I mean...yes! I think we’re in a real moment where people perform a certain kind of ease that isn’t really true. You scroll through social media and it can seem like everybody’s just breezin’ through their life without a care in the world but I would venture to say (and my reporting confirms) that people feel a LOT of anxiety and exhaustion with their social interactions. If you are feeling overwhelmed by the social things you have in your life, my advice would be to really evaluate and interrogate where that feeling is coming from. Have you given yourself the time to recharge? Are you participating in social activities that nourish you? Is there a way to hang with your friend one-on-one instead of going to the big party, if that stresses you out? My advice is to really evaluate the specific things that stress you out and exhaust you, and to not be afraid to opt out or change the dynamic of your social life so that it feels less oppressive. One book that I think could be a good read for you is Quiet: The Power of Introverts In a World That Can’t Stop Talking! I know it has helped many of my friends who were struggling to put words on their similar feelings of exhaustion. — Julia

Chtorrr3 karma

What would you most like to tell us?

npr5 karma

Fun question!

  1. It can be fun to talk to strangers :) (even for introverts like me)
  2. It's not as hard as you think, though you may need to practice a bit to feel comfortable with it (e.g., play the free scavenger hunt game).
  3. People like you more than you think so you shouldn't worry so much about rejection. — Gillian

verbalpolaroids3 karma

Hi! The question of how to keep or maintain adult friendships is something I think about or struggle with a lot actually. How do you deal with accepting that some friendships end/run their course? And what is the best way to maintain friendships when people have busy schedules or different jobs, life paths etc.? I try my best to schedule regular meet ups with various groups of friends but people get busy and I haven’t been great about keeping in constant communication with people that I’m close to who move away. I also feel hesitant to reach out to friends to talk about problems, ask for advice, or share random things I’ve read because I’m afraid/assume they’re busy. How do you find a good rhythm in keeping thriving friendships?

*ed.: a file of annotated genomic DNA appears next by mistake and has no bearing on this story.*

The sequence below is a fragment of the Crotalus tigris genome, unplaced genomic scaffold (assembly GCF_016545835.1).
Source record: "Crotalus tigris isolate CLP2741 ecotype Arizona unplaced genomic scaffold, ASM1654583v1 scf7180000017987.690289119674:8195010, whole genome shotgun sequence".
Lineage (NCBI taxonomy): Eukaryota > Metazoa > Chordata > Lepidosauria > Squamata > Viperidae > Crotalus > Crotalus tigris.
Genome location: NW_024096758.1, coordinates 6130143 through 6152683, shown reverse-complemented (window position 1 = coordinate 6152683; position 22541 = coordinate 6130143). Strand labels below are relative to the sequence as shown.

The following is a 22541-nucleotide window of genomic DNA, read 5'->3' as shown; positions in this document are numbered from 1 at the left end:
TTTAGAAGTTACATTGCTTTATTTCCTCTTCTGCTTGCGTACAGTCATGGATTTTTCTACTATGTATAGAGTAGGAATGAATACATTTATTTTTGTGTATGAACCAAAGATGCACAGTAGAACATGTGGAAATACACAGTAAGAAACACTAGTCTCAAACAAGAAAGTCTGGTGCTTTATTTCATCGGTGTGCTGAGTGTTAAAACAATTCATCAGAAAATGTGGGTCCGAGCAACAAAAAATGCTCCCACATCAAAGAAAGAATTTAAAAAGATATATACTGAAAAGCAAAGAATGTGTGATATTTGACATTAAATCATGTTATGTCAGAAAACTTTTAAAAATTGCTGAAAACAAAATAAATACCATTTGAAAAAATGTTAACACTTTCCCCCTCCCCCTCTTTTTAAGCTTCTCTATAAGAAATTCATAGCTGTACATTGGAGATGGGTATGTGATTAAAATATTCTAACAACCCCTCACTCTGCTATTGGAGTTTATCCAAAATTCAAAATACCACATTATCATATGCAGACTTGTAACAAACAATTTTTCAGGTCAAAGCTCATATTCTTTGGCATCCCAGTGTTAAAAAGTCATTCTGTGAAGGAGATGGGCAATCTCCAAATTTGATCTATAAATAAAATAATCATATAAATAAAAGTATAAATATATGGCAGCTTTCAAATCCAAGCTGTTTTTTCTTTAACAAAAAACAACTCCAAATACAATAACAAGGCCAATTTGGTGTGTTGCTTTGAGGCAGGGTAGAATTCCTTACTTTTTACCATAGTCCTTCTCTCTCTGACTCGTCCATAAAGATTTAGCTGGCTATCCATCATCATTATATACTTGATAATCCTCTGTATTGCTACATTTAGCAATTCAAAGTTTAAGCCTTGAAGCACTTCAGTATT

npr6 karma

I moved to one city to complete my PhD, another country for a temporary post-doctoral position, and then another city for my current job, so I can relate to having trouble keeping in touch with people who are far away. (Time zones are a bitch!) A good friend of mine gave me a tip that works well for me: never end a catch-up without scheduling the next one. Sometimes you'll have to reschedule because the date will no longer work, but if you've got a date in the calendar, then you can at least try to protect it. — Gillian

npr4 karma

Thanks for this question! I’ve had some really close friendships come to an end and honestly I think about those friends pretty regularly, even years later. My friend Rachel Wilkerson Miller who I spoke to in my reporting has a really interesting perspective on how to evaluate friendships that I think would be helpful here. She talks about it in her book, The Art of Showing Up (preorder it here!). Basically, she says that relationships can weigh on your time, your money and your energy: TME. And so if you use these three concepts to evaluate the relationships that are important to you, it can be clarifying. Like, if a friendship requires you to be expending a lot of time and energy on it but that person isn’t really giving back in a way that nourishes you, it’s ok to let it go.

As for when folks move away, I have a lot of family that lives in Brazil so I have some experience with long distance friendships/relationships. I find that establishing some kind of regular check in — weekly, biweekly or even monthly — and sticking to it can take the pressure off both parties to keep maintaining the relationship. Also, give yourself permission to send a little silly emoji or a “hi, I’m thinking of you” text occasionally to keep in touch. It’s ok to be busy and to struggle finding the time. Releasing yourself from the pressure of having to send a BIG, meaningful email or text can be really helpful. — Julia